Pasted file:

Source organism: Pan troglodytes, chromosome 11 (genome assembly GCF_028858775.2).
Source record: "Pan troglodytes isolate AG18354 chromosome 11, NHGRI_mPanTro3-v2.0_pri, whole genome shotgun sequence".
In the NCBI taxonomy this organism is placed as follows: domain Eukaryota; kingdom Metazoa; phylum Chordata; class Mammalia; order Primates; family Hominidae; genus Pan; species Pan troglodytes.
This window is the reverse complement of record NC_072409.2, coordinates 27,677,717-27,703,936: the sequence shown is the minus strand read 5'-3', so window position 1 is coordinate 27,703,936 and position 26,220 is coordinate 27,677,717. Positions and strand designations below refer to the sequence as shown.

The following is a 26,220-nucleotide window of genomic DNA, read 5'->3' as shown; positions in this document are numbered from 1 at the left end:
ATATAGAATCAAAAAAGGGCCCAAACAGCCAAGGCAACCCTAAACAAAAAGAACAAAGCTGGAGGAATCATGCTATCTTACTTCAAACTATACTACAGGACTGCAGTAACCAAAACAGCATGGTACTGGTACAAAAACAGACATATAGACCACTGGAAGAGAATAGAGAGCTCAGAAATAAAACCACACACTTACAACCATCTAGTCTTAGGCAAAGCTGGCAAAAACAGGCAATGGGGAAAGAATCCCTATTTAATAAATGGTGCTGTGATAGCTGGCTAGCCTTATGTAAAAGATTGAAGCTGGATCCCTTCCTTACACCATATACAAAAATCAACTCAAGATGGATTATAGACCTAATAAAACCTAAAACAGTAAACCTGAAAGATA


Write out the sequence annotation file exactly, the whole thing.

Source organism: Pan troglodytes, chromosome 11 (genome assembly GCF_028858775.2).
Source record: "Pan troglodytes isolate AG18354 chromosome 11, NHGRI_mPanTro3-v2.0_pri, whole genome shotgun sequence".
In the NCBI taxonomy this organism is placed as follows: domain Eukaryota; kingdom Metazoa; phylum Chordata; class Mammalia; order Primates; family Hominidae; genus Pan; species Pan troglodytes.
This window is the reverse complement of record NC_072409.2, coordinates 27,677,717-27,703,936: the sequence shown is the minus strand read 5'-3', so window position 1 is coordinate 27,703,936 and position 26,220 is coordinate 27,677,717. Positions and strand designations below refer to the sequence as shown.

The following is a 26,220-nucleotide window of genomic DNA, read 5'->3' as shown; positions in this document are numbered from 1 at the left end:
ATATAGAATCAAAAAAGGGCCCAAACAGCCAAGGCAACCCTAAACAAAAAGAACAAAGCTGGAGGAATCATGCTATCTTACTTCAAACTATACTACAGGACTGCAGTAACCAAAACAGCATGGTACTGGTACAAAAACAGACATATAGACCACTGGAAGAGAATAGAGAGCTCAGAAATAAAACCACACACTTACAACCATCTAGTCTTAGGCAAAGCTGGCAAAAACAGGCAATGGGGAAAGAATCCCTATTTAATAAATGGTGCTGTGATAGCTGGCTAGCCTTATGTAAAAGATTGAAGCTGGATCCCTTCCTTACACCATATACAAAAATCAACTCAAGATGGATTATAGACCTAATAAAACCTAAAACAGTAAACCTGAAAGATA